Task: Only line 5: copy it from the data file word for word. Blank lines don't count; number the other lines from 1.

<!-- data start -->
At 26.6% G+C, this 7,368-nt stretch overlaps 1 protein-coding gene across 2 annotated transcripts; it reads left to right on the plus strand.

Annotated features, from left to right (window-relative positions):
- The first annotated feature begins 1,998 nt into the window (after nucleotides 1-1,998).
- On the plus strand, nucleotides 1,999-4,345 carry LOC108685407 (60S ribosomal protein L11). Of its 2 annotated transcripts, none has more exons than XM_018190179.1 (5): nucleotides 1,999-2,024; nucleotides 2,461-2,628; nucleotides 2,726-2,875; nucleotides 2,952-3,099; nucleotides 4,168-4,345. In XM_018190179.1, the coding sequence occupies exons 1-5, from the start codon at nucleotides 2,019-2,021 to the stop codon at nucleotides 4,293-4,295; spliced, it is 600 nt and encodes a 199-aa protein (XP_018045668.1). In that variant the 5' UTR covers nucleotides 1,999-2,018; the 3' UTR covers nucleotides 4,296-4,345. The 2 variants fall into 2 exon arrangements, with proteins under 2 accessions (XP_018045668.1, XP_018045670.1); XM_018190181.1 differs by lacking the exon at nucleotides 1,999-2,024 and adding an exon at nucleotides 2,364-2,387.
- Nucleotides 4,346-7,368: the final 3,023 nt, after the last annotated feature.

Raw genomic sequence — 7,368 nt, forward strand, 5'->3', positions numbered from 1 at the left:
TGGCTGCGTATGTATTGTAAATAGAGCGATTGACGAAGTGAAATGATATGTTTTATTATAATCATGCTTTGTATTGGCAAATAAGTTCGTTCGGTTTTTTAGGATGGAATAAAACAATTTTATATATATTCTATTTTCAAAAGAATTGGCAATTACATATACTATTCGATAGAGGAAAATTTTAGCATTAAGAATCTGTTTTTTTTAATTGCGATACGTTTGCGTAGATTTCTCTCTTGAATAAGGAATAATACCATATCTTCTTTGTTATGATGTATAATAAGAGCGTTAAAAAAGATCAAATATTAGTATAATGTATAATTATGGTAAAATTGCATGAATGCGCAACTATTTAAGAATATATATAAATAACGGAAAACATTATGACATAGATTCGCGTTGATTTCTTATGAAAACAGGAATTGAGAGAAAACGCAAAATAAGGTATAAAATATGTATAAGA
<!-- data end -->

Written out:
- Nucleotides 4,346-7,368: the final 3,023 nt, after the last annotated feature.